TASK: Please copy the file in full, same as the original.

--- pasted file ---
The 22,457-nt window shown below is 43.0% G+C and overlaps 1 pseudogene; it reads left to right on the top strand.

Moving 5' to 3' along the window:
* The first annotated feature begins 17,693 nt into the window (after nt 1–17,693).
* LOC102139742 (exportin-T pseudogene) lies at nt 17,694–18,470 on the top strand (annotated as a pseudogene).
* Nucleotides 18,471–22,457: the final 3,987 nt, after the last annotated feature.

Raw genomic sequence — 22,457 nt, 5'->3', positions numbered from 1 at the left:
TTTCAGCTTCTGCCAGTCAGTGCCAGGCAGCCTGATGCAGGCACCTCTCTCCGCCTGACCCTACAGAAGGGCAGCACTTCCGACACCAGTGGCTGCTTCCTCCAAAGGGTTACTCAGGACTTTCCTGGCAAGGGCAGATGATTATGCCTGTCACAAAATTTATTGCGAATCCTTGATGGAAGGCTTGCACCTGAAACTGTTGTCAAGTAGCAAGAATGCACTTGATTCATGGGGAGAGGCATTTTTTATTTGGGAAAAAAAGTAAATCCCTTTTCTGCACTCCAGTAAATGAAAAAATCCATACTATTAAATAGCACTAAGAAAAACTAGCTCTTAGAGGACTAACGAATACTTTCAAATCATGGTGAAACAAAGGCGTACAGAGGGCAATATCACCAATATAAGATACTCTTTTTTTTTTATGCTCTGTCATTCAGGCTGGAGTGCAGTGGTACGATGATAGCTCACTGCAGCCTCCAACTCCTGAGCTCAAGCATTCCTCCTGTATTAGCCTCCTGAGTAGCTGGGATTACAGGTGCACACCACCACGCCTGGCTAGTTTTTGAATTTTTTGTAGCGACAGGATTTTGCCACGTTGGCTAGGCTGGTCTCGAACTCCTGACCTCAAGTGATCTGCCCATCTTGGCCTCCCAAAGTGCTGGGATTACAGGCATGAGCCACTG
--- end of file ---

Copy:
The 22,457-nt window shown below is 43.0% G+C and overlaps 1 pseudogene; it reads left to right on the top strand.

Moving 5' to 3' along the window:
* The first annotated feature begins 17,693 nt into the window (after nt 1–17,693).
* LOC102139742 (exportin-T pseudogene) lies at nt 17,694–18,470 on the top strand (annotated as a pseudogene).
* Nucleotides 18,471–22,457: the final 3,987 nt, after the last annotated feature.

Raw genomic sequence — 22,457 nt, 5'->3', positions numbered from 1 at the left:
TTTCAGCTTCTGCCAGTCAGTGCCAGGCAGCCTGATGCAGGCACCTCTCTCCGCCTGACCCTACAGAAGGGCAGCACTTCCGACACCAGTGGCTGCTTCCTCCAAAGGGTTACTCAGGACTTTCCTGGCAAGGGCAGATGATTATGCCTGTCACAAAATTTATTGCGAATCCTTGATGGAAGGCTTGCACCTGAAACTGTTGTCAAGTAGCAAGAATGCACTTGATTCATGGGGAGAGGCATTTTTTATTTGGGAAAAAAAGTAAATCCCTTTTCTGCACTCCAGTAAATGAAAAAATCCATACTATTAAATAGCACTAAGAAAAACTAGCTCTTAGAGGACTAACGAATACTTTCAAATCATGGTGAAACAAAGGCGTACAGAGGGCAATATCACCAATATAAGATACTCTTTTTTTTTTATGCTCTGTCATTCAGGCTGGAGTGCAGTGGTACGATGATAGCTCACTGCAGCCTCCAACTCCTGAGCTCAAGCATTCCTCCTGTATTAGCCTCCTGAGTAGCTGGGATTACAGGTGCACACCACCACGCCTGGCTAGTTTTTGAATTTTTTGTAGCGACAGGATTTTGCCACGTTGGCTAGGCTGGTCTCGAACTCCTGACCTCAAGTGATCTGCCCATCTTGGCCTCCCAAAGTGCTGGGATTACAGGCATGAGCCACTG